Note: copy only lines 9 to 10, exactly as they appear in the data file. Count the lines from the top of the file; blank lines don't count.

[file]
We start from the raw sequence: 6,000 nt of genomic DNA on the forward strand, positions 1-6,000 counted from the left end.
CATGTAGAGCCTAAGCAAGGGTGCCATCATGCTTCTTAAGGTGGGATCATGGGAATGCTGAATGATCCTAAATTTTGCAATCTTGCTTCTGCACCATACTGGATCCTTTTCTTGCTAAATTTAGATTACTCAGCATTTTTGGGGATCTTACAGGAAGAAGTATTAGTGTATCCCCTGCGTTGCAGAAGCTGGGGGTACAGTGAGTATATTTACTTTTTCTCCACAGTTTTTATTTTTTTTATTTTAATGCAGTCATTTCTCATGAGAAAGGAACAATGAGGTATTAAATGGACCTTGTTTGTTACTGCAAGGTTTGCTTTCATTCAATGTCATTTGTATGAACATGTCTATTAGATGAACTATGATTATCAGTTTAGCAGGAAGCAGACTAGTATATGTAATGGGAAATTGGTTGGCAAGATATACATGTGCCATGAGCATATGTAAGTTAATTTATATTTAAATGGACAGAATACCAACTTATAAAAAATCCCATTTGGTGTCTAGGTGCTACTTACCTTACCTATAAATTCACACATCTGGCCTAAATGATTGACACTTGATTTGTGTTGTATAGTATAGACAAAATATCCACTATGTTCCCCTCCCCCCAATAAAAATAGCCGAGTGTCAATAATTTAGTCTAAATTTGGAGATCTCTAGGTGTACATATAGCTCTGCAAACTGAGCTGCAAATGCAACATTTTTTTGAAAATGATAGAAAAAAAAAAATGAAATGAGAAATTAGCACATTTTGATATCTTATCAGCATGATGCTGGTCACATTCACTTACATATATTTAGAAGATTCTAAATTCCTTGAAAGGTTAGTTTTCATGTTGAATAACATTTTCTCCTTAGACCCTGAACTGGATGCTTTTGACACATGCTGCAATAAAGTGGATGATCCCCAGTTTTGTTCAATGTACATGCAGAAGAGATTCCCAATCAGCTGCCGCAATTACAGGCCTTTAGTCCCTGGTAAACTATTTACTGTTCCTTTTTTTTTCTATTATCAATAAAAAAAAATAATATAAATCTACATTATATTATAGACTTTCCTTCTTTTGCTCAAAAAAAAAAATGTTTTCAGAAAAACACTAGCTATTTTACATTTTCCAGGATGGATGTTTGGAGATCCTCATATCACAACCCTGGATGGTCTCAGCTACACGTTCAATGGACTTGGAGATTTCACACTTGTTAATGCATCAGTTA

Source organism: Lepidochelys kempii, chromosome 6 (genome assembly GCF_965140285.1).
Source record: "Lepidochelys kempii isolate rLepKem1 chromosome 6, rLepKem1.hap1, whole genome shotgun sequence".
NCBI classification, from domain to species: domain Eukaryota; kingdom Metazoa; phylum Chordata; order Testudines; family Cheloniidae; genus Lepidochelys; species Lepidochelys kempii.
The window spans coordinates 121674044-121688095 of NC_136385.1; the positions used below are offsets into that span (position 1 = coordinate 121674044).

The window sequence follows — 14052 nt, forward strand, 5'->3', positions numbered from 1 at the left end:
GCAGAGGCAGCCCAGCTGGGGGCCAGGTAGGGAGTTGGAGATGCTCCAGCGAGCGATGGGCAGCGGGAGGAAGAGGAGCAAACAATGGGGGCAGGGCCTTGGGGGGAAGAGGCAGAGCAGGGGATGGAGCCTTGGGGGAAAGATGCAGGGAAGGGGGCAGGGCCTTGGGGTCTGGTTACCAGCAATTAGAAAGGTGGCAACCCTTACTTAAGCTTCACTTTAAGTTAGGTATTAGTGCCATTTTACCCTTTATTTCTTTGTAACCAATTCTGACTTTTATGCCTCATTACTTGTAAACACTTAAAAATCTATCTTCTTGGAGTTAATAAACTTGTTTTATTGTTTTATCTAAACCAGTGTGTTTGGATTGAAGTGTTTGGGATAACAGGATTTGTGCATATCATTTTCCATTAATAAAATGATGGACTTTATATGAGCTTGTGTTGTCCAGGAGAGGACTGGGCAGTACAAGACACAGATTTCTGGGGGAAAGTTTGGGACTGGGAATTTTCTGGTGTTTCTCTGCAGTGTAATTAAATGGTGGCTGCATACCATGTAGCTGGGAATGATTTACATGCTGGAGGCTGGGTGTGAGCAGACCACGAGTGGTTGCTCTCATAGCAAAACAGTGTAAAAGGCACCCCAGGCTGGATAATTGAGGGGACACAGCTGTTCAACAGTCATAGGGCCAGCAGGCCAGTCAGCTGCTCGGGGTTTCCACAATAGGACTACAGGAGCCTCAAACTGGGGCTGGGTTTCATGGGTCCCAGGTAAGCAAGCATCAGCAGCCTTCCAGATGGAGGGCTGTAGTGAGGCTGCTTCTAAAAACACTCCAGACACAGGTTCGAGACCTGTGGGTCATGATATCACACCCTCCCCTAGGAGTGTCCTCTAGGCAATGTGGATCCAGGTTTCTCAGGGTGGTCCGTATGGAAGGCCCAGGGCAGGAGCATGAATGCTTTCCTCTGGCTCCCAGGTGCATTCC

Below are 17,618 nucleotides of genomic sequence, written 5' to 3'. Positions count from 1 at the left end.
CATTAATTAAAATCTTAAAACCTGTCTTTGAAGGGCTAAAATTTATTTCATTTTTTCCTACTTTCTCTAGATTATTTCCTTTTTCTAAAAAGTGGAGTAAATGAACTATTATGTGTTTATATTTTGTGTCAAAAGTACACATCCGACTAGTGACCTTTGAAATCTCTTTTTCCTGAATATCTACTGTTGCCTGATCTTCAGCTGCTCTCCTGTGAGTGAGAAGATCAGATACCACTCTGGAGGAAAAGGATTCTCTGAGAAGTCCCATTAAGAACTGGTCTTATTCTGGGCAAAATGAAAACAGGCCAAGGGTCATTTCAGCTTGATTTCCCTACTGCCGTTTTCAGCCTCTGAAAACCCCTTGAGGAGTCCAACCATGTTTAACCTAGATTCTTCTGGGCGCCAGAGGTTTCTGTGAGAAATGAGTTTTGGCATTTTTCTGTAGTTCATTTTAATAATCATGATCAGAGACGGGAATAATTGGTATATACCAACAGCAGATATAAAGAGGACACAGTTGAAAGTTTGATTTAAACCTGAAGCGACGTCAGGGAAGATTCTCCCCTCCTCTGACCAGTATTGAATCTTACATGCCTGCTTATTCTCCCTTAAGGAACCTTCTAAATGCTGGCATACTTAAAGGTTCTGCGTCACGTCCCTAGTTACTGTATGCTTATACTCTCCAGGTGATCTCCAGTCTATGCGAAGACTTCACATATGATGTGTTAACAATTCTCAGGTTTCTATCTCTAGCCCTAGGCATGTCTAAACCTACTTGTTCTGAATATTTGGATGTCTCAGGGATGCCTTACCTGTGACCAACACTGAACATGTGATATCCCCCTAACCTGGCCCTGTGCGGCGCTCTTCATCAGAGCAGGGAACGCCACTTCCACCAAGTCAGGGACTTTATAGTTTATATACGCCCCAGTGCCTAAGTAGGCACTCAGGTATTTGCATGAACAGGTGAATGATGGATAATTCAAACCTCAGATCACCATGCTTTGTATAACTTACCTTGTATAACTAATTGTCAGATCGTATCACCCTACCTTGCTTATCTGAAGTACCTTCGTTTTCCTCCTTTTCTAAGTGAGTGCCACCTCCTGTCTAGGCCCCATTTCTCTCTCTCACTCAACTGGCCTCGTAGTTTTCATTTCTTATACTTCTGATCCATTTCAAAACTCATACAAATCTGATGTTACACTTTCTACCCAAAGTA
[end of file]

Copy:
Below are 17,618 nucleotides of genomic sequence, written 5' to 3'. Positions count from 1 at the left end.
CATTAATTAAAATCTTAAAACCTGTCTTTGAAGGGCTAAAATTTATTTCATTTTTTCCTACTTTCTCTAGATTATTTCCTTTTTCTAAAAAGTGGAGTAAATGAACTATTATGTGTTTATATTTTGTGTCAAAAGTACACATCCGACTAGTGACCTTTGAAATCTCTTTTTCCTGAATATCTACTGTTGCCTGATCTTCAGCTGCTCTCCTGTGAGTGAGAAGATCAGATACCACTCTGGAGGAAAAGGATTCTCTGAGAAGTCCCATTAAGAACTGGTCTTATTCTGGGCAAAATGAAAACAGGCCAAGGGTCATTTCAGCTTGATTTCCCTACTGCCGTTTTCAGCCTCTGAAAACCCCTTGAGGAGTCCAACCATGTTTAACCTAGATTCTTCTGGGCGCCAGAGGTTTCTGTGAGAAATGAGTTTTGGCATTTTTCTGTAGTTCATTTTAATAATCATGATCAGAGACGGGAATAATTGGTATATACCAACAGCAGATATAAAGAGGACACAGTTGAAAGTTTGATTTAAACCTGAAGCGACGTCAGGGAAGATTCTCCCCTCCTCTGACCAGTATTGAATCTTACATGCCTGCTTATTCTCCCTTAAGGAACCTTCTAAATGCTGGCATACTTAAAGGTTCTGCGTCACGTCCCTAGTTACTGTATGCTTATACTCTCCAGGTGATCTCCAGTCTATGCGAAGACTTCACATATGATGTGTTAACAATTCTCAGGTTTCTATCTCTAGCCCTAGGCATGTCTAAACCTACTTGTTCTGAATATTTGGATGTCTCAGGGATGCCTTACCTGTGACCAACACTGAACATGTGATATCCCCCTAACCTGGCCCTGTGCGGCGCTCTTCATCAGAGCAGGGAACGCCACTTCCACCAAGTCAGGGACTTTATAGTTTATATACGCCCCAGTGCCTAAGTAGGCACTCAGGTATTTGCATGAACAGGTGAATGATGGATAATTCAAACCTCAGATCACCATGCTTTGTATAACTTACCTTGTATAACTAATTGTCAGATCGTATCACCCTACCTTGCTTATCTGAAGTACCTTCGTTTTCCTCCTTTTCTAAGTGAGTGCCACCTCCTGTCTAGGCCCCATTTCTCTCTCTCACTCAACTGGCCTCGTAGTTTTCATTTCTTATACTTCTGATCCATTTCAAAACTCATACAAATCTGATGTTACACTTTCTACCCAAAGTA